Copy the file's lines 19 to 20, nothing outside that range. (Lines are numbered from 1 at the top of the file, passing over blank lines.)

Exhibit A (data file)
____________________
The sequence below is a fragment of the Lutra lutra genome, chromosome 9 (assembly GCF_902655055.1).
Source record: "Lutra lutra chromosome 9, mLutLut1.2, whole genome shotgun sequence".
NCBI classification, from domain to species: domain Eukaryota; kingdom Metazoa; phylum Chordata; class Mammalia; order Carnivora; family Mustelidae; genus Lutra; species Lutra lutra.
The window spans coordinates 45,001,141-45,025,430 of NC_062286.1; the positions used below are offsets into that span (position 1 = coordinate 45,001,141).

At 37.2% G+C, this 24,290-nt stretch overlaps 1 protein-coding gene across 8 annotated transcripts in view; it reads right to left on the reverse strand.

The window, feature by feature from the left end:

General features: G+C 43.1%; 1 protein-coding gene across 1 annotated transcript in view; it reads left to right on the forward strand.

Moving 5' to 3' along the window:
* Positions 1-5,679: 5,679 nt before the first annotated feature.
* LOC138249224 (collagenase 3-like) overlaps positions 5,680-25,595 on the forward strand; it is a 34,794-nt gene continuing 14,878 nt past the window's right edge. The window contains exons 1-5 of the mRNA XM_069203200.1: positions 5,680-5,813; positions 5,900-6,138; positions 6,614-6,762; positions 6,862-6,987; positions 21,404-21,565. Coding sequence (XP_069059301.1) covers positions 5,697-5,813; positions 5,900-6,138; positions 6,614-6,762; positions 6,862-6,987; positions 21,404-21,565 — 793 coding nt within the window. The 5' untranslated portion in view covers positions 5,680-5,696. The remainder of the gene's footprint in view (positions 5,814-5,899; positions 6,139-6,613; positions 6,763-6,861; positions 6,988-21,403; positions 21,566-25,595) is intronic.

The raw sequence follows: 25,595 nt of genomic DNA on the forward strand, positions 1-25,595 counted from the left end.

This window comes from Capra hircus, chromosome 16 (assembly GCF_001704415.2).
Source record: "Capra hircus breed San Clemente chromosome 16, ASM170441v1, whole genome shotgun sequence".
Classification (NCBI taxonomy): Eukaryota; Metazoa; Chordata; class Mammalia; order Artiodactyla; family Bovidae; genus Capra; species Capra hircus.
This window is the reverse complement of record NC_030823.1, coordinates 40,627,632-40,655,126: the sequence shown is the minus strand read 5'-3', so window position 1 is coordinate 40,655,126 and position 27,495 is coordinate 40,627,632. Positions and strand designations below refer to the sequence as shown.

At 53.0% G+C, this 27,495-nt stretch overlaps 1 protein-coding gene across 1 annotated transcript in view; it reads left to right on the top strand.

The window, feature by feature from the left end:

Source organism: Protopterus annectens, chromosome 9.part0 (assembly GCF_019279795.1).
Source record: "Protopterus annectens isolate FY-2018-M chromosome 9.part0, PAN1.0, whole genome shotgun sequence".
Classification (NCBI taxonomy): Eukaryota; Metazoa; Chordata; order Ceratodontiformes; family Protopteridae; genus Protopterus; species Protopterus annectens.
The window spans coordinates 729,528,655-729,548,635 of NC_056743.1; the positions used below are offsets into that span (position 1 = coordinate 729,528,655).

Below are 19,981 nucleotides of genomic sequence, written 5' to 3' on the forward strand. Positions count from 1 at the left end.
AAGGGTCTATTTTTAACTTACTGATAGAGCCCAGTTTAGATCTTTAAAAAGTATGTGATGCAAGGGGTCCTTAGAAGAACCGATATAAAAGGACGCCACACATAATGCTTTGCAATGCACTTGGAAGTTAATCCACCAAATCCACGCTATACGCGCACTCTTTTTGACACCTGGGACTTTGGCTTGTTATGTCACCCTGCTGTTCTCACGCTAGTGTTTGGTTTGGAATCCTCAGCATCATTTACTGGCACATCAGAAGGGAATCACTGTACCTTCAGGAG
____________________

Source record: "Protopterus annectens isolate FY-2018-M chromosome 9.part0, PAN1.0, whole genome shotgun sequence".
Classification (NCBI taxonomy): Eukaryota; Metazoa; Chordata; order Ceratodontiformes; family Protopteridae; genus Protopterus; species Protopterus annectens.